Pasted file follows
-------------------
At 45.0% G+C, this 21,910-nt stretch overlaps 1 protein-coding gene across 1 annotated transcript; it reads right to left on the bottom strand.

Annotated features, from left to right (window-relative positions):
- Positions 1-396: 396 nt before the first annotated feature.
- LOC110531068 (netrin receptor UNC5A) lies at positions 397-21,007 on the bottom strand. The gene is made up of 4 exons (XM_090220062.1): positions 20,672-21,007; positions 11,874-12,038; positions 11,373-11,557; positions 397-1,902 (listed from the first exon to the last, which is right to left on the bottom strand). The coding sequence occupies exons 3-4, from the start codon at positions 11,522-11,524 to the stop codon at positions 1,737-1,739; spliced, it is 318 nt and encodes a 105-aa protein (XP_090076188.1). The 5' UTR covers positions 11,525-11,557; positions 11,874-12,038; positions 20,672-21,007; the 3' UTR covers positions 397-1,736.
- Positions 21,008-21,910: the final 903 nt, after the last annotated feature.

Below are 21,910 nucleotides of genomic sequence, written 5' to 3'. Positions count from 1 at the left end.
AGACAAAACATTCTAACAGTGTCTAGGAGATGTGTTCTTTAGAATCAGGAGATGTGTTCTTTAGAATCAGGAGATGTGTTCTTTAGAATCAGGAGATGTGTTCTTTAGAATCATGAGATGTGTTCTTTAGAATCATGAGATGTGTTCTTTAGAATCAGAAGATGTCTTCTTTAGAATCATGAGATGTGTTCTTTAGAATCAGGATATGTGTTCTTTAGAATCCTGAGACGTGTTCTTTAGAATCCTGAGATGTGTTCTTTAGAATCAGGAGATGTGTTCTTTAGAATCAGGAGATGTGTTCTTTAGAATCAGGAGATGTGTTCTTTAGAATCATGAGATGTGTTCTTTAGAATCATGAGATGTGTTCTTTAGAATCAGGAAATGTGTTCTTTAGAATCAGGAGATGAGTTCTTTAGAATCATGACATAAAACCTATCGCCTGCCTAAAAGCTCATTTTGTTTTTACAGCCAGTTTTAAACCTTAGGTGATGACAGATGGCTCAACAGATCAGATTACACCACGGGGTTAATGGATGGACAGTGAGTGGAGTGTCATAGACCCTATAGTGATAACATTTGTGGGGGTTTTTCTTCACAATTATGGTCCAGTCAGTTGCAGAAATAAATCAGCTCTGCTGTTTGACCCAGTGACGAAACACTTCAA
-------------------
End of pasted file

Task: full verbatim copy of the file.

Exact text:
At 45.0% G+C, this 21,910-nt stretch overlaps 1 protein-coding gene across 1 annotated transcript; it reads right to left on the bottom strand.

Annotated features, from left to right (window-relative positions):
- Positions 1-396: 396 nt before the first annotated feature.
- LOC110531068 (netrin receptor UNC5A) lies at positions 397-21,007 on the bottom strand. The gene is made up of 4 exons (XM_090220062.1): positions 20,672-21,007; positions 11,874-12,038; positions 11,373-11,557; positions 397-1,902 (listed from the first exon to the last, which is right to left on the bottom strand). The coding sequence occupies exons 3-4, from the start codon at positions 11,522-11,524 to the stop codon at positions 1,737-1,739; spliced, it is 318 nt and encodes a 105-aa protein (XP_090076188.1). The 5' UTR covers positions 11,525-11,557; positions 11,874-12,038; positions 20,672-21,007; the 3' UTR covers positions 397-1,736.
- Positions 21,008-21,910: the final 903 nt, after the last annotated feature.

Below are 21,910 nucleotides of genomic sequence, written 5' to 3'. Positions count from 1 at the left end.
AGACAAAACATTCTAACAGTGTCTAGGAGATGTGTTCTTTAGAATCAGGAGATGTGTTCTTTAGAATCAGGAGATGTGTTCTTTAGAATCAGGAGATGTGTTCTTTAGAATCATGAGATGTGTTCTTTAGAATCATGAGATGTGTTCTTTAGAATCAGAAGATGTCTTCTTTAGAATCATGAGATGTGTTCTTTAGAATCAGGATATGTGTTCTTTAGAATCCTGAGACGTGTTCTTTAGAATCCTGAGATGTGTTCTTTAGAATCAGGAGATGTGTTCTTTAGAATCAGGAGATGTGTTCTTTAGAATCAGGAGATGTGTTCTTTAGAATCATGAGATGTGTTCTTTAGAATCATGAGATGTGTTCTTTAGAATCAGGAAATGTGTTCTTTAGAATCAGGAGATGAGTTCTTTAGAATCATGACATAAAACCTATCGCCTGCCTAAAAGCTCATTTTGTTTTTACAGCCAGTTTTAAACCTTAGGTGATGACAGATGGCTCAACAGATCAGATTACACCACGGGGTTAATGGATGGACAGTGAGTGGAGTGTCATAGACCCTATAGTGATAACATTTGTGGGGGTTTTTCTTCACAATTATGGTCCAGTCAGTTGCAGAAATAAATCAGCTCTGCTGTTTGACCCAGTGACGAAACACTTCAA